Elle, Willa, Pru, and Kylie were eating muffins from Tina’s coffee shop. Once upon a time Tina had been Tim. Tim had made good muffins but Tina was happier than Tim had ever been, and that happiness had spread to her muffins. People came from far and wide for her muffins, which as far as Elle was concerned were the best on the planet.

Elle chowed down on a mini blueberry muffin while listening to Pru and Willa argue over the last lemon muffin in the bag.

“I only had two,” Pru said.

“I only had two too,” Willa said.

“Me too on the two,” Kylie said.

“But there were ten in the bag,” Pru said and added that up on her fingers. “Where’re the other three?”

They all turned and looked at Elle. She unapologetically popped in the last bite of her third muffin. “Hey, there is the quick and then there’s the hungry,” she said, getting down from the counter. “I’ve got to get back to work.”

Willa held out a hand to stop her. “Not so fast, missy. You’ve been lying low all week. We haven’t seen or heard a peep from you.”

“It’s been a busy one.”

“Uh-huh,” Willa said. “We’d sure love hear about your interesting date last weekend.”

Elle didn’t let her expression change because, much as she loved her friends, she didn’t intend to discuss what had happened between her and Archer.

Not when she didn’t have a handle on it herself.

Although you had quite a handle on him . . . And at that thought, images flooded her mind. Her on her knees. Archer wrapped around her like a glove, enclosing her in the heat and strength of his body. His hands holding her right where he wanted her, his fingers doing wicked things, his mouth at her ear urging her on.

Just thinking about it had her breath quickening. Other reactions happened too, nothing that should be happening in public under the razor-sharp scrutiny of her friends who could spot a lie or misdirect a mile away. But mostly she remembered the stay the hell away from me that she’d uttered. The last words she’d spoken to him. “You heard wrong,” she said. “That wasn’t a date between Archer and me, it was . . .”

Hell. A booty call. Exactly what she’d promised she wouldn’t be to him. But whatever, mistakes had been made and orgasms had happened. It was all just a singular momentary setback from her Archer-embargo.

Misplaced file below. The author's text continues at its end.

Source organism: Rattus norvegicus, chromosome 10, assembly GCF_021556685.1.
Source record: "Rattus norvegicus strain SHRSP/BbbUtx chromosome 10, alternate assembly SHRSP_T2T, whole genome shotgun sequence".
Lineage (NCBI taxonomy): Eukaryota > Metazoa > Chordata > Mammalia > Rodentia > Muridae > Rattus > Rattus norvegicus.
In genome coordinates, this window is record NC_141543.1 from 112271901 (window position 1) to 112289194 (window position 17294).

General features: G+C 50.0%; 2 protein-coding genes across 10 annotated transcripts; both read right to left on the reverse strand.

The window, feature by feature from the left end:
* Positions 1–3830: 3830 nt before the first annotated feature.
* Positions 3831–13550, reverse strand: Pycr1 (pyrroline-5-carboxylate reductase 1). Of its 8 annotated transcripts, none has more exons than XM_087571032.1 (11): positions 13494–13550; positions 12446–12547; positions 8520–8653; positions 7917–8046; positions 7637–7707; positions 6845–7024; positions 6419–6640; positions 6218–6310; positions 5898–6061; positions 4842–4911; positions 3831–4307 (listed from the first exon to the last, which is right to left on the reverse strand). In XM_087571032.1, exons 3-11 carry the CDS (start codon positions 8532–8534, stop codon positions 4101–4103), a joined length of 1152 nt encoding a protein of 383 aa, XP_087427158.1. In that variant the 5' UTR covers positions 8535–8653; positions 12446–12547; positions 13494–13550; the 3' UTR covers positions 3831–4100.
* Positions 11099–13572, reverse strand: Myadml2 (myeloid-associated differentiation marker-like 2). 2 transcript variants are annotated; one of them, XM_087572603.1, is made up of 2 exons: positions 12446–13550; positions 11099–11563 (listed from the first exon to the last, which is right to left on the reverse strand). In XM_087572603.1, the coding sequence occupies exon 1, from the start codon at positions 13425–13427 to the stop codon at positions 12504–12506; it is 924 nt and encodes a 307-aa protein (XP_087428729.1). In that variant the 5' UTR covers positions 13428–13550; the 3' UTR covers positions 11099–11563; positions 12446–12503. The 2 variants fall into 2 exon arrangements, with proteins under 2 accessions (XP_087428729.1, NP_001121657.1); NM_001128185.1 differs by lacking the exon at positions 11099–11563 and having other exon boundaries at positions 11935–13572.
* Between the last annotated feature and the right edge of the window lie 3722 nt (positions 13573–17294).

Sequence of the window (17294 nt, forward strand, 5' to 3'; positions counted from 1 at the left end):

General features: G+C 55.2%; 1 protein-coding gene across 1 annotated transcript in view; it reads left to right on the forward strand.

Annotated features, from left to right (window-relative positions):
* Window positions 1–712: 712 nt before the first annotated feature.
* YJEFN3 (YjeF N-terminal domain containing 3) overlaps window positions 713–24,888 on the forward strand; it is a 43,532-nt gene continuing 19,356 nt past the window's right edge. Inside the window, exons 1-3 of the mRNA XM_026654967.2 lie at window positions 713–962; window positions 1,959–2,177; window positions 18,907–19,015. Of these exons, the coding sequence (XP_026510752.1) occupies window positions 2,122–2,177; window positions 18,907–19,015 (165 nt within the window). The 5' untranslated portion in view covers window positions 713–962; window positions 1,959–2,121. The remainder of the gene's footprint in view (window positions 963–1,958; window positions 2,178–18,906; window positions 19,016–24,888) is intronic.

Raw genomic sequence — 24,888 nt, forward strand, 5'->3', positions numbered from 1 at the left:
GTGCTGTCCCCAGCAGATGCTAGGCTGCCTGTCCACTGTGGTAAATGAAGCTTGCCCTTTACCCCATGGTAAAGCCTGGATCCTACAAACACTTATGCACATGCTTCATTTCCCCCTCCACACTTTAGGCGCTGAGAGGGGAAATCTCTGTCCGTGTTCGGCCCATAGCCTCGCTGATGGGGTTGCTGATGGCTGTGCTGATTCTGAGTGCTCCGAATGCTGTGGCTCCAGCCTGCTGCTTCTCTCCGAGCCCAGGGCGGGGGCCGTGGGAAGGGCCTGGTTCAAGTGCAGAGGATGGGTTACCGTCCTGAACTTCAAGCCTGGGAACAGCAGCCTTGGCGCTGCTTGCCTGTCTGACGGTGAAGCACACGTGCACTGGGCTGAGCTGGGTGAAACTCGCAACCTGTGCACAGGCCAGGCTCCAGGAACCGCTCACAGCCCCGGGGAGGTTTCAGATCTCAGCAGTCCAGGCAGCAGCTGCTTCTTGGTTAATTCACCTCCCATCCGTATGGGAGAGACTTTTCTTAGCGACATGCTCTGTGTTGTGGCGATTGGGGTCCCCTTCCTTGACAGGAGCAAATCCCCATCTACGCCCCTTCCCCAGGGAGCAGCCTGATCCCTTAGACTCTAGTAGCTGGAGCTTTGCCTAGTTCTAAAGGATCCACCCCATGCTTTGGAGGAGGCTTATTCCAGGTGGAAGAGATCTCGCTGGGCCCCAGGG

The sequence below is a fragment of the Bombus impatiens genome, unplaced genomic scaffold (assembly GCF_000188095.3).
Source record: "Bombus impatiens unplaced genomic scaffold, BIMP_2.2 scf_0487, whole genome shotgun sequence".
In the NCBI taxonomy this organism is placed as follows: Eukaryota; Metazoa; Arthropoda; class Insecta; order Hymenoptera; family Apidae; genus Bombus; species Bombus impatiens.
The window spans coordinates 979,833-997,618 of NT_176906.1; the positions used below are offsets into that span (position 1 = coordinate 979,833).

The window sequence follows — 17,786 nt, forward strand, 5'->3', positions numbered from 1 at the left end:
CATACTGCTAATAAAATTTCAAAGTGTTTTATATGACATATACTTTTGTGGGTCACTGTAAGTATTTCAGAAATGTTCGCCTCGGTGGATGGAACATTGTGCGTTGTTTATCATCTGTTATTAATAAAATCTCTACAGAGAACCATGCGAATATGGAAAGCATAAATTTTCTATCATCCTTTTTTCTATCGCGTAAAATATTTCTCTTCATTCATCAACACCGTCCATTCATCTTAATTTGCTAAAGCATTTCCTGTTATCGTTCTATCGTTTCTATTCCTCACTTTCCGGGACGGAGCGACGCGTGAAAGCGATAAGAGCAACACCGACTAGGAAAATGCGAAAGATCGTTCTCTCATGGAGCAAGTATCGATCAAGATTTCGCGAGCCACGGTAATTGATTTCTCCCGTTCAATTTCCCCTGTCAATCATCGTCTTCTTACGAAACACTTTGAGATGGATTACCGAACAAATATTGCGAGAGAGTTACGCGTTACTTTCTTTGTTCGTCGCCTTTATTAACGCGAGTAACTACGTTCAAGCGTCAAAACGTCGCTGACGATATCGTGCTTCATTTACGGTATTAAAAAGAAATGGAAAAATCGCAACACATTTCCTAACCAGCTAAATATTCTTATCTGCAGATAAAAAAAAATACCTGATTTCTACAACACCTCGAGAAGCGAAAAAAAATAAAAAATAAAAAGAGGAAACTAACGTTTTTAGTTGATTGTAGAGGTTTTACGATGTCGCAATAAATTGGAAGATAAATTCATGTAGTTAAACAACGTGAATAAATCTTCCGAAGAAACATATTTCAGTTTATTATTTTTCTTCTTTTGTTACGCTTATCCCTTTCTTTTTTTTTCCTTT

Pru went brows up. “Archer? I was talking about Caleb. But do tell about Archer.”

Well crap. “He and I had a few things to discuss, is all. Business things. So we took it to my office. The end.”

Willa grinned. “I once jumped Keane’s bones in my office while all of you sat right here, and I too used the excuse of”—she used air quotes—“‘things to discuss.’”

Pru went wide-eyed. “Wait,” she said to Elle. “So you and Archer discussed things? Wow. We all knew it was only a matter of time before the tension between you two exploded but I thought we’d all hear the nuclear reaction, or at least smell the smoke.”

“Ha-ha,” Elle said, and then she blinked. “Wait. What do you mean you all knew it was only a matter of time?”

Everyone was suddenly very busy stirring her coffee or crumpling her napkin or anything other than answering that question.

“Hello?” Elle asked but then Spence walked in and distracted everyone. Elle hadn’t had a chance to confront him about Archer getting him to hire her. She wasn’t sure she was ready to have that conversation.

He had a large brown bag that smelled like more of Tina’s muffins and the conversation was momentarily put on hold while they practically jumped him.

“Back off,” he said, lifting the brown bag above all of their heads. “Mine.”

“Gimme,” Willa said.

He put a large hand on her head and held her off. “Get a hold of yourself, woman.”

“But they smell good!”

“Then go get your own,” he said.

“Did you know that Archer and Elle did the deed?” she asked, still eyeing his bag.

Archer was a stone when he wanted to be, giving little of himself away, but Spence . . . Spence was a mile-high, mile-long brick wall. A fortress. But at this question, he did a comical neck twist and stared at Elle.

Be calm, be calm . . . She sipped her tea to give herself a minute. But she clearly didn’t pull off the calm because Spence tossed his head back and laughed.

Elle crossed her arms. “You’re an ass.”

“Yes.” He was still grinning. “But come on, it’s been a long time coming.”

“That’s what we said!” Pru exclaimed.

Spence was still smiling at Elle, fully enjoying her discomfort. “So what do we know?” he asked the girls. “Facts only.”

They started talking at once and he held up a hand. They all promptly zipped it on command. Then he pointed at Willa.

“They were seen arguing,” Willa said. “In the courtyard. And then they moved to the alley.”

Elle stared at her. “How did you—”

Spence pointed at Pru, who continued where Willa left off by saying with glee, “They reportedly shoved each other up against the wall and went at each other.”

“That’s not fact,” Spence chided. “That’s speculation.”

“Okay, true,” Pru allowed. “But they definitely moved to the alley.”

“Oh!” Willa said. “And they broke her love seat! Luis dragged it to the Dumpster this morning.”

Elle felt her face flame.

“Hmm,” Spence said, stroking his chin, smiling at her. As their resident genius, nothing much got by him. Granted, he’d been adrift since selling his start-up last year, not yet having found his thing, but he was still present. As far as she knew, not one of them except herself—and undoubtedly Archer—knew Spence had bought this building. But sometimes he was too smart for his own good and she didn’t want to deal with his opinion of her and Archer because it didn’t matter. She and Archer weren’t a thing. Yes, they’d had a thing, a very momentary thing, but that was over now. Completely. One hundred percent.

At least, she was pretty sure that’s what she’d meant by stay the hell away from me. And anyway, he had. He’d vanished. And on that depressing thought, she headed to the door. “I’m out.”

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